Microsoft’s Africa Strategy
Microsoft speak to Mamello Masote in Johannesburg about their strategy for Africa’s mobile market
Microsoft is making aggressive inroads into capturing Africa’s growing mobile market. The global technology company recently announced a massive Africa-wide initiative (4Afrika) in an effort to accelerate the adoption of its smart phone devices and drive economic development in the region.
A report released by Matthew Reed of London-based research company, Informa Telecoms and Media in November last year, had the number of mobile subscriptions in Africa pegged at one billion by 2015.
Microsoft has partnered with Chinese manufacturer Huawei to develop a low-cost fully functional Windows 8 smart phone which will come pre-loaded with select applications designed for Africa.
The phone is expected to be rolled out in Angola, Egypt, Ivory Coast, Kenya, Morocco, Nigeria and South Africa later this month.
According to the managing director of Microsoft South Africa, Mteto Nyathi, who has been an instrumental part of the initiative, they plan to partner with other manufacturers to produce more low cost handsets.
While it has been widely reported that the handsets would cost about $150, Nyathi said pricing would depend on negotiations with the various local mobile network operators, but he said they would try to make it as cheap as possible.
Yet Nyathi admits that access is not just dependent on affordable devices, but also on making connectivity cheaper and more accessible.
Microsoft will be looking at enabling this connectivity through white space technology, or super wi-fi, particularly bringing high speed broadband to rural areas.
“We already have this kind of technology. Right now it’s being piloted by Microsoft in Kenya. Our intention really is to significantly reduce the cost of connectivity to something like $1 a month, that is a significant reduction from where it is now,” said Nyathi.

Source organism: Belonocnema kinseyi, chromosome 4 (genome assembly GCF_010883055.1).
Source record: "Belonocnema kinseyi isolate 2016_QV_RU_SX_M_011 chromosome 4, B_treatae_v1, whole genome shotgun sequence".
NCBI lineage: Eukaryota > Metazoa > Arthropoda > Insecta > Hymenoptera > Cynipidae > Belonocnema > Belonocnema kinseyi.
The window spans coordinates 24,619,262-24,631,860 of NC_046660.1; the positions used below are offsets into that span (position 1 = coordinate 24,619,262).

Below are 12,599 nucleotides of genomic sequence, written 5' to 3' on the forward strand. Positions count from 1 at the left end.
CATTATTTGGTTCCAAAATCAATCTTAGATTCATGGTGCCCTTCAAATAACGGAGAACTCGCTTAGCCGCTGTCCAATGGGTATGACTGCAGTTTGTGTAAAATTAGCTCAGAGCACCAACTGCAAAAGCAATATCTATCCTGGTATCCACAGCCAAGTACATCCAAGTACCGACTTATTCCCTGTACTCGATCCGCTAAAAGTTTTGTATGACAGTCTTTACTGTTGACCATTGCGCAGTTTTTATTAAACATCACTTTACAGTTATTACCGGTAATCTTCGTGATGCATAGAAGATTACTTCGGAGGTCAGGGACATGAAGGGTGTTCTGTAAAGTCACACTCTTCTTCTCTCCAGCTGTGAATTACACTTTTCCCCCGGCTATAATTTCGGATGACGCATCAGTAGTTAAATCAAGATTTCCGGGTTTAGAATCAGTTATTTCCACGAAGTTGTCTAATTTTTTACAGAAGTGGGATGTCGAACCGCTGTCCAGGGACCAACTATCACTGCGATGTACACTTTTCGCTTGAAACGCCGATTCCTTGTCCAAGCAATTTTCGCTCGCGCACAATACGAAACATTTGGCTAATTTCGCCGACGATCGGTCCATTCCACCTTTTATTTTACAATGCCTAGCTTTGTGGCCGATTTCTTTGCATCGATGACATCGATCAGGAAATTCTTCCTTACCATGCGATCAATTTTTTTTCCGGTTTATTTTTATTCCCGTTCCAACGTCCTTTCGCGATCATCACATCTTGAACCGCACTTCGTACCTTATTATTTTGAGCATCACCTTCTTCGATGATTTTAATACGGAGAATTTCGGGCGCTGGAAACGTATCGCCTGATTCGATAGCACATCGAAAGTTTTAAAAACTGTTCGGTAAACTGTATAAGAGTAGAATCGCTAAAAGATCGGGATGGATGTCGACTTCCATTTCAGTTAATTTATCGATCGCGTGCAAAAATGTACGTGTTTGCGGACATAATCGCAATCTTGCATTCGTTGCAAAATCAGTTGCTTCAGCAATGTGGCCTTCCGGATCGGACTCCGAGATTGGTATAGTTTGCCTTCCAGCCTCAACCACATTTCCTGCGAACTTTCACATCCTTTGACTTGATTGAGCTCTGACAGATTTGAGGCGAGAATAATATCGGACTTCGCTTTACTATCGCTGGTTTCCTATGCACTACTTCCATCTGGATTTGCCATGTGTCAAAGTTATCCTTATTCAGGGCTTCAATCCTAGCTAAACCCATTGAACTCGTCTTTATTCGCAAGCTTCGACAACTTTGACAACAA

Nyathi added that the super wi-fi technology was light in infrastructure and uses solar panels and that is why the cost to use it will be low.
Also as part of the three-year investment plan into Africa, Microsoft will bring about one million African small and medium enterprises online, taking a page out of rival Google’s book, which has been doing this for quite some time.
Microsoft will also be looking at developing the skills of 100 000 recent graduates and help place 75 per cent of them in jobs.
To make the smart phones more locally relevant as well as to reach their skills development objectives, Microsoft has smartly introduced an App factory.
The factory has already been running for three months with 15 interns, but Nyathi said they were definitely going to increase this number as they have set themselves the target of producing 700 high quality applications a year.
“We want to scale this project through universities of technology, getting people in various universities participating in this program, skill them up so that when they come out of university they are able to be employed or they are able to go to go and start up their own businesses. In the beginning when they are starting up they will be contributing to the app factory, but also being skilled in relevant technology,” said Nyathi.
But while app development in Africa has steadily been growing, monetisation of the apps is a problem for many developers looking to build their own businesses.
Nyathi said different models of monetisation needed to be explored.
“Initially, we are starting to see apps that largely link government to business but there are many other ways of monetising the apps. For example, if you have a very good app that links citizens to government for example, you may not get the monetisation through the download but through advertising within the application, that’s where the money lies for the person who has developed the app,” Nyathi said.
Clifford de Wit, lead developer at Microsoft SA, said monetising apps in Africa was about solving problems and providing a service that affects people’s lives
“I don’t think it’s that different to any other kind of business. If you provide apps that add real value and provide real solutions I don’t think people will mind paying for them,” he said.
To support the growth of small businesses, Microsoft will also have a new online hub where African small businesses will have access to relevant products and services from Microsoft and other partners.
By Mamello Masote in Johannesburg